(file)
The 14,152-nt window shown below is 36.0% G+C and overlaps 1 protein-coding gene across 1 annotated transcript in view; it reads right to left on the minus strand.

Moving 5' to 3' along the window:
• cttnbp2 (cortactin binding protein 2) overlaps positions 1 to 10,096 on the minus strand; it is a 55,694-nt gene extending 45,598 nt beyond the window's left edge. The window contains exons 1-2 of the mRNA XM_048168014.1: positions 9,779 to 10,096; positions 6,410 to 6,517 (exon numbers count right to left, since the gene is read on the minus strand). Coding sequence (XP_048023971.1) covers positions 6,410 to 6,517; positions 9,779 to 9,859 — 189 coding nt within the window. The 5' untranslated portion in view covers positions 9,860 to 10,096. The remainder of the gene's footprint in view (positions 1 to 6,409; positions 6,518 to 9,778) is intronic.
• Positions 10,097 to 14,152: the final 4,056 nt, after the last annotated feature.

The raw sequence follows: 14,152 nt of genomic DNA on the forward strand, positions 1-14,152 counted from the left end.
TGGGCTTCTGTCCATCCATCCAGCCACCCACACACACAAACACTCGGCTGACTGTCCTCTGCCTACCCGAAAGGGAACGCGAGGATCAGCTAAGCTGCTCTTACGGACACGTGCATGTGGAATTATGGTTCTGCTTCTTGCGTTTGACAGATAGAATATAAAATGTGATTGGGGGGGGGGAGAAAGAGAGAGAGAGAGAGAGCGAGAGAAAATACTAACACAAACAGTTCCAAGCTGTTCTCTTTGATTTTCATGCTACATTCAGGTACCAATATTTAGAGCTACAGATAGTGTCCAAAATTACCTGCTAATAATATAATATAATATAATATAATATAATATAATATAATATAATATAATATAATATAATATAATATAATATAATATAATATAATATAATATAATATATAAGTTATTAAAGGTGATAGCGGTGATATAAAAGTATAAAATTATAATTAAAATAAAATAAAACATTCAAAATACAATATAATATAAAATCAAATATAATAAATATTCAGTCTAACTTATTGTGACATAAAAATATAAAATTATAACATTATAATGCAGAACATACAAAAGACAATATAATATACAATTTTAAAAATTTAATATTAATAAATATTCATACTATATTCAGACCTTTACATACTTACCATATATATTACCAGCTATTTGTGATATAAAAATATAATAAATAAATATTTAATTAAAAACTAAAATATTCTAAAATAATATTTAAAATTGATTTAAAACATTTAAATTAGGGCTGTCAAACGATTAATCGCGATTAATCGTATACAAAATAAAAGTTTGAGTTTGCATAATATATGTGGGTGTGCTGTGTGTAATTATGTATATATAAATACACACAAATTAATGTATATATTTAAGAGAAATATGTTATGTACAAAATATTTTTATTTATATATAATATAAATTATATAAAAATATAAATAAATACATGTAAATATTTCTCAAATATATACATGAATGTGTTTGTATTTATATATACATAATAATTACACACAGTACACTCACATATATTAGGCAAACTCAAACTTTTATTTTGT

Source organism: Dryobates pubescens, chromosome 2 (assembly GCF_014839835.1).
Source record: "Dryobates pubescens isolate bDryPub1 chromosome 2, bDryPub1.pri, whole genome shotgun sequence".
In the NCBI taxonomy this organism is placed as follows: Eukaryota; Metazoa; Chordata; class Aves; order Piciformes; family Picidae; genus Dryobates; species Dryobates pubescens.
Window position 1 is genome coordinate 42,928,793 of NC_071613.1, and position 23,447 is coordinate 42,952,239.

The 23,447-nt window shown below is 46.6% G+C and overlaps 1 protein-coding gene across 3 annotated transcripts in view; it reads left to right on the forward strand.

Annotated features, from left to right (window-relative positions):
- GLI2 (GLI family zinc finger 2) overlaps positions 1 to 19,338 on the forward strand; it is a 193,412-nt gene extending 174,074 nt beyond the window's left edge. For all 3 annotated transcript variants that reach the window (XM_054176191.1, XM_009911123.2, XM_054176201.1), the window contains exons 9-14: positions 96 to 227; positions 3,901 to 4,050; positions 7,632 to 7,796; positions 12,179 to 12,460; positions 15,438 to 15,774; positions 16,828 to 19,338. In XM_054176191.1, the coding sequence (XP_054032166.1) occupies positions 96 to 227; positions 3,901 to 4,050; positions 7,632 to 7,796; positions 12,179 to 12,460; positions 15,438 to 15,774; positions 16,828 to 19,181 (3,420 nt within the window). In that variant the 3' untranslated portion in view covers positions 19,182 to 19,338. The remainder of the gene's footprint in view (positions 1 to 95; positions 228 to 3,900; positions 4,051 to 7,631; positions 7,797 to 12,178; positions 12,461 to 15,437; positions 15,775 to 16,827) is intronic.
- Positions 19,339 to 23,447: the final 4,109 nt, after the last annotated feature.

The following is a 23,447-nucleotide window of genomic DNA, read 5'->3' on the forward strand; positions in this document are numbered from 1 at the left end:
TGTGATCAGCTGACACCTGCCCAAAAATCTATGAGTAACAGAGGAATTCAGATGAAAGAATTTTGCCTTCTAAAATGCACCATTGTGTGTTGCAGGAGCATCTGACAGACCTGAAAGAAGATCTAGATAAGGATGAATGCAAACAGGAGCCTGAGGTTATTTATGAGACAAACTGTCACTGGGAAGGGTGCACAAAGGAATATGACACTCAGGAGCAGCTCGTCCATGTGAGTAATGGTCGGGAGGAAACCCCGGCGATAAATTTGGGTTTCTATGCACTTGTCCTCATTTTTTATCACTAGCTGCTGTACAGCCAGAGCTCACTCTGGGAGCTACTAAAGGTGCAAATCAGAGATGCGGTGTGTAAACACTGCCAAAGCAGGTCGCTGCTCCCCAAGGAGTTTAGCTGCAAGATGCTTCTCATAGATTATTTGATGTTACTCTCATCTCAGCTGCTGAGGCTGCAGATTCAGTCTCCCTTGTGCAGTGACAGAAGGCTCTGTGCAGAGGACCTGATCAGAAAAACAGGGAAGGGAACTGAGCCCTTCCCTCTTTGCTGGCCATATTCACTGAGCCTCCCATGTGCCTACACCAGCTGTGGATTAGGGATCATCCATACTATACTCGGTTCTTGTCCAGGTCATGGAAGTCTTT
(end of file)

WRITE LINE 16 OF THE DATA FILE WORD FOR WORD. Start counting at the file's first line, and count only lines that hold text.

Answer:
TGTGATCAGCTGACACCTGCCCAAAAATCTATGAGTAACAGAGGAATTCAGATGAAAGAATTTTGCCTTCTAAAATGCACCATTGTGTGTTGCAGGAGCATCTGACAGACCTGAAAGAAGATCTAGATAAGGATGAATGCAAACAGGAGCCTGAGGTTATTTATGAGACAAACTGTCACTGGGAAGGGTGCACAAAGGAATATGACACTCAGGAGCAGCTCGTCCATGTGAGTAATGGTCGGGAGGAAACCCCGGCGATAAATTTGGGTTTCTATGCACTTGTCCTCATTTTTTATCACTAGCTGCTGTACAGCCAGAGCTCACTCTGGGAGCTACTAAAGGTGCAAATCAGAGATGCGGTGTGTAAACACTGCCAAAGCAGGTCGCTGCTCCCCAAGGAGTTTAGCTGCAAGATGCTTCTCATAGATTATTTGATGTTACTCTCATCTCAGCTGCTGAGGCTGCAGATTCAGTCTCCCTTGTGCAGTGACAGAAGGCTCTGTGCAGAGGACCTGATCAGAAAAACAGGGAAGGGAACTGAGCCCTTCCCTCTTTGCTGGCCATATTCACTGAGCCTCCCATGTGCCTACACCAGCTGTGGATTAGGGATCATCCATACTATACTCGGTTCTTGTCCAGGTCATGGAAGTCTTT